Wild lilies (Lilium genus) are those that nature created, according to the North American Lily Society. Often called "species" or "true" lilies, these are the original lily flowers from which hybrids have been cultivated. The Lily family is huge, comprising about 3,700 species, which range from the traditional-looking Tiger Lily to wild onions. All are considered wildflowers. Lilies that are planted in the garden are usually hybrids, but some home gardeners enjoy growing the old-fashioned wild lily flowers.
Wild lilies are found throughout the world and primarily in temperate climates. There are native, true species of lilies in North America and parts of Europe. The greatest number of wild lily species are found in Japan and China, according to the North America Lily Society. There are also wild lilies in Burma and India.
Wild, or species lilies, are distinctive in several ways. They are identifiable by their groups of three sepals and three petals, which usually look like six identical petals, according to the Wildflowers and Weeds website. The flowers, which come in a wide variety of colors, can be very large (around 6 inches across) or very small (less than an inch). There can be only one flower on one stem, three or four medium-sized flowers on one stem, or hundreds of tiny flowers. The small flowers tend to grow in large clusters. Lilies have six stamens, and long, slender leaves that have six veins. The leaves can range in size from small clusters half the size of the stem, or single leaves that are taller than the flower.
Wild lilies should be planted twice as deep as the length of the bulb. They thrive in rich, cool soil and love organic compost. Place a 2- to 3-inch layer of compost over the bulbs after planting them, and again in the fall. Space individual bulbs at least a foot apart, as these plants spread quickly. Never plant these bulbs where standing water develops, as too much water will cause the bulbs to rot. A location that receives at least a half-day's worth of sunlight is necessary for good blooming, according to the North America Lily Society.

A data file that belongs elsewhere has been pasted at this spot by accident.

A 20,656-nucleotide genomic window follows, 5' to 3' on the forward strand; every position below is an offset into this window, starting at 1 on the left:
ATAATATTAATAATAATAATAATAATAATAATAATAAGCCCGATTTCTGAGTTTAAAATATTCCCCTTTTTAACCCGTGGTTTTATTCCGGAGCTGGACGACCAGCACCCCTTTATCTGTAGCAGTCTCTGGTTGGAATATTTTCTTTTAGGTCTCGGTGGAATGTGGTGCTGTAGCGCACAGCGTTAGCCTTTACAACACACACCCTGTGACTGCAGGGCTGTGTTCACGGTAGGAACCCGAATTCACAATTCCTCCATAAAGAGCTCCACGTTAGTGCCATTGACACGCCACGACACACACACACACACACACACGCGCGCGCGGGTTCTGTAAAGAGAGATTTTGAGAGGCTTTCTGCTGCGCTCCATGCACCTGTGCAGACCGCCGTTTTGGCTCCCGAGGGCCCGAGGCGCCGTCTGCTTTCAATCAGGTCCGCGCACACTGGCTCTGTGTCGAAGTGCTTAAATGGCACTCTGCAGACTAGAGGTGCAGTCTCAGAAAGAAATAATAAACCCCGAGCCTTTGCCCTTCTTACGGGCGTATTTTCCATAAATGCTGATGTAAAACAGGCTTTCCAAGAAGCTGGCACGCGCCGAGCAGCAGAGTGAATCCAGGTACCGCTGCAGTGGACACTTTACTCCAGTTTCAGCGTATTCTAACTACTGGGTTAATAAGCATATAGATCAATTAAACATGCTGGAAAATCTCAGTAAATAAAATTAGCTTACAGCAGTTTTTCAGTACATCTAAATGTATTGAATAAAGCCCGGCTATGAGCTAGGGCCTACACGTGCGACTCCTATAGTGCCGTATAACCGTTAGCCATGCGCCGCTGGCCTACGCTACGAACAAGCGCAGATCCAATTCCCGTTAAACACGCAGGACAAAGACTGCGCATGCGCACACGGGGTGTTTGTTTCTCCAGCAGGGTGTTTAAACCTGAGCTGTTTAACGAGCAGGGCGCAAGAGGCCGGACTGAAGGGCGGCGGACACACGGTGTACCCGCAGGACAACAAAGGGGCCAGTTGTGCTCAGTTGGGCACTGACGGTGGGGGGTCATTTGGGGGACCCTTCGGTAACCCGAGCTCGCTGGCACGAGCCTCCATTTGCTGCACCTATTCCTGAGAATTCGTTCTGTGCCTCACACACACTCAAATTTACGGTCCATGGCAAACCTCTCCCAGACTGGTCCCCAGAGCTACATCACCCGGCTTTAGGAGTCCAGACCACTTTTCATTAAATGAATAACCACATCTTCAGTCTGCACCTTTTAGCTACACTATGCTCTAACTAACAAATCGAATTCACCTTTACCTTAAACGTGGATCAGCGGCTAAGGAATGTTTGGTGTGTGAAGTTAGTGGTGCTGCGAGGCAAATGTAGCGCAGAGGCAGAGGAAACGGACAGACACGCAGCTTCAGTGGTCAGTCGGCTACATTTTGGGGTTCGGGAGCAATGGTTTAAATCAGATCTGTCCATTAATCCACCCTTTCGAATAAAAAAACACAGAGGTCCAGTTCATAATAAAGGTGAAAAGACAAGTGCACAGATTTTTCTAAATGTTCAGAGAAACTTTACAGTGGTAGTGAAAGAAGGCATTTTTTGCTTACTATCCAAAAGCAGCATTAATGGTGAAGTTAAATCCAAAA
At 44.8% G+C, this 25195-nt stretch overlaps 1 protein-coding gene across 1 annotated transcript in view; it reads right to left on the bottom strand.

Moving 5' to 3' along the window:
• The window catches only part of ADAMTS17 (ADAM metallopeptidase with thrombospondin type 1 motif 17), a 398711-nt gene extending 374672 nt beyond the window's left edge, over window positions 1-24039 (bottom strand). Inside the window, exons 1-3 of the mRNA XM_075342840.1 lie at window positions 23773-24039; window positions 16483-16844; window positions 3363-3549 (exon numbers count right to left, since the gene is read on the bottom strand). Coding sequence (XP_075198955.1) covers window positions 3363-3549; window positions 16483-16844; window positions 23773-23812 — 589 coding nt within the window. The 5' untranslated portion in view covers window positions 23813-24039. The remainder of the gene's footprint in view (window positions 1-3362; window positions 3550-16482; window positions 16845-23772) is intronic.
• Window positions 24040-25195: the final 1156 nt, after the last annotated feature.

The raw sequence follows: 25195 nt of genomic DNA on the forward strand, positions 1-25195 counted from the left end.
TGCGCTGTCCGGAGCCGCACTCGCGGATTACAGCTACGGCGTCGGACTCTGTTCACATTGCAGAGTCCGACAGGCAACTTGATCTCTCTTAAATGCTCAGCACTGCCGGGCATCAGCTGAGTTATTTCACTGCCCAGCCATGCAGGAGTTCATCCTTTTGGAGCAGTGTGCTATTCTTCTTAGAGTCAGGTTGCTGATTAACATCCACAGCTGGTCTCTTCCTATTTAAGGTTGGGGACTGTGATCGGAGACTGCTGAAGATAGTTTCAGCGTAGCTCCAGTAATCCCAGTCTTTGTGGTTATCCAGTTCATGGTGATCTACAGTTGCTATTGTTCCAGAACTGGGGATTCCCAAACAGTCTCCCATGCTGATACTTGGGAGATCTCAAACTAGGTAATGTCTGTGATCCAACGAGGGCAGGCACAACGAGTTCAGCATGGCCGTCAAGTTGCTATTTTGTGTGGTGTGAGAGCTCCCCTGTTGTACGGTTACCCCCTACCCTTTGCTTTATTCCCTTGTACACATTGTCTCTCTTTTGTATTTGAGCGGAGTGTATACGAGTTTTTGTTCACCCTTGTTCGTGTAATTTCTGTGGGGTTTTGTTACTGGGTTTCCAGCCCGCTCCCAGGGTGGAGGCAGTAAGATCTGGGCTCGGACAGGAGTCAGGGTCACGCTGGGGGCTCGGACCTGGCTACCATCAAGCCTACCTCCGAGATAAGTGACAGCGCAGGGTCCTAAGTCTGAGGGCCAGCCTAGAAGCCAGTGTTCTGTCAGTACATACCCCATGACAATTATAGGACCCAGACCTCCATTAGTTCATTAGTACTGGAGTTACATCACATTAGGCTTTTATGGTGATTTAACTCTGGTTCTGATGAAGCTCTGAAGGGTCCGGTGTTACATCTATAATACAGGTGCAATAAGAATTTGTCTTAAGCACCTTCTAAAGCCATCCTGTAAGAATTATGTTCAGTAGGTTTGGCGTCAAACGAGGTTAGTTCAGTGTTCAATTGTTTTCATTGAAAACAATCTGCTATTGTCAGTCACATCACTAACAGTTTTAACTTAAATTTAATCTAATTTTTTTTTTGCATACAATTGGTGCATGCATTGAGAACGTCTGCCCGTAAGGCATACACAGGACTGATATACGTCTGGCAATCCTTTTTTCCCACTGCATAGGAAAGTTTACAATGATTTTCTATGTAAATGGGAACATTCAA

Wild lilies can vary widely in their ease of growth and care, according to the North America Lily Society. Some, like Henry's lily (Lilium henryi), will grow just about anywhere. Others need very acidic soil, or a planting site that drains extremely well. Choose your species carefully according to how much maintenance you want to give the plant. In addition, the bulbs of lilies have papery skin that is not protected by any sort of covering. This makes them vulnerable to root rot and animal or insect pests, so they need to be either planted right away or stored in a cool, dry location.
Many popular wild lilies are cultivated in home gardens, according to American Meadows. Lilium lancifolium, or the Tiger Lily, has distinctive, bright-orange, drooping blooms that are lightly freckled. This lily is very hardy and will grow on just about any type of soil, in partial shade or a full sun location. The Leopard Lily (Lilium pardalinum) is native to the Pacific Northwest and will thrive in wet areas of your garden where other plants might suffer from root rot. This lily, which has pink, bell-shaped flowers, will spread every year. The Golden-Rayed Lily (Lilium auratum), which is native to Japan, features large, heavy, creamy-white flowers with golden streaks down each petal. These flowers are showy and distinctive, but they need staking and can grow only on acidic soil.